Migration from Gnome to KDE Advice

I want to look at switching my DE from Gnome to KDE - My research so far has led me to believe that the best option is a clean Manjaro install using the KDE variant. This seems cleaner and more sensible to me too, so that’s fine however I’m not committed to the move and want to be able to revert to Gnome if needed. I’m also using my Manjaro desktop for work now so I need a working system.

I have an idea but I wanted to run it past some people here to comment on whether it’s likely to work or any issues that it may cause.

My potential migration plan would be as follows…

  1. Split my root partition and shrink it to create a new, empty, partition in the available space.
  2. Move my /home directory out of my / partition and into the new empty partition.
  3. Resize the partitions to allow minimal free space to function
  4. Create a new, empty, partition in the available space ready for the root partition for Manjaro KDE
  5. Install Manjaro KDE into the new partition, using the existing /home partition

I’m hoping that should give me 2 functional Manjaro installations - One for each DE with shared files between them, with the goal that once I’m settled with KDE / decided Gnome was better I just junk the unwanted root partition and rebuild Grub.

I’m using a little more than half my primary HDD space at the moment but 74% of that is my /home directory so, if I move that out, I don’t see space being an issue.

Well, you could do this. However, the problems (do we actually have evidence for this?) arise because of the shared home directory and not the contents of the root.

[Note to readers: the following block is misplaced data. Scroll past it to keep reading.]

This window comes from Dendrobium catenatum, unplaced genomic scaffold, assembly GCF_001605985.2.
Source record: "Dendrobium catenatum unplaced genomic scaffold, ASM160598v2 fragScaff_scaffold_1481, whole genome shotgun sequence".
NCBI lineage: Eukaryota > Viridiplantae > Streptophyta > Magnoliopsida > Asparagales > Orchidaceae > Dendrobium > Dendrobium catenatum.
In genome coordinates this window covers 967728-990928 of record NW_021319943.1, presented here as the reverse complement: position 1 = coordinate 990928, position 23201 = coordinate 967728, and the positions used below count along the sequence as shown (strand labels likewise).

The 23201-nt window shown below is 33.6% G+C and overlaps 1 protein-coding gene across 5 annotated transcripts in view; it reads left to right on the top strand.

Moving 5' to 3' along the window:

You could install both DEs on the same installation.

Save yourself a lot if grief and frustration. Backup your personal stuff to a Thumb Drive or portable disk. Do a complete fresh install of KDE Plasma. Why complicate matters.


I proceeded in a rather simple way. I installed directly the other environments without doing anything particular they can work together. When logging in, you choose the environment and it worked for several weeks. Once the choice was made, I reinstalled the whole system with the one I wanted to use, because the only problem is that you have a lot of useless files even if you uninstall.
The only prerequisite is that if it goes wrong then you need to have an up-to-date backup of your data, but we always have one :wink:.

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@mithrial / @kurdy - I feared that sharing the home directory may be a problem. This makes things awkward as I don’t want to risk having a non-working Manjaro for a significant time period due to work commitments (neither do I want to end a transition with loads of useless or potentially conflicting files - been there before trying to share a ‘/home’ between Ubuntu Studio and Manjaro - a “learning experience”…)

It feels like it may be more sensible then to either…

a. Just install KDE alongside Gnome manually (and accept the innevitable cruft from having 2 DEs).
b. Cull cruft from my ‘/home’ directory so my current root partition is closer to 1/3 of my HD space and just install a completely clean KDE Manjaro alongside it (I’ll then have 4 OSes on my box!) - I can then play for a bit and transfer over what I need from my Gnome ‘/home’ as I start getting set up.

Option b feels like the safer option, in terms of work. I can then eventually make a clone of the core old ‘/home’ somewhere for reference later if I go all-in on KDE.

As a significant part of my ‘/home’ seems to be my ‘steamapps’ directory I can probably burn most of that to make 2 full Manjaro’s viable.

Do you have actual evidence that it will or may result in an non-working system?

I understand that depending on the nature of the backup it may still take some time to get back to a stable state. In this case, there is an approach I have used to go back is to create images of your hard drives with dd so you can get back to a stable state quickly.

In the end I went with 2 Manjaro installs, building my new KDE based install from scratch - mostly so far so good - A few issues with email and now audio to resolve but getting there.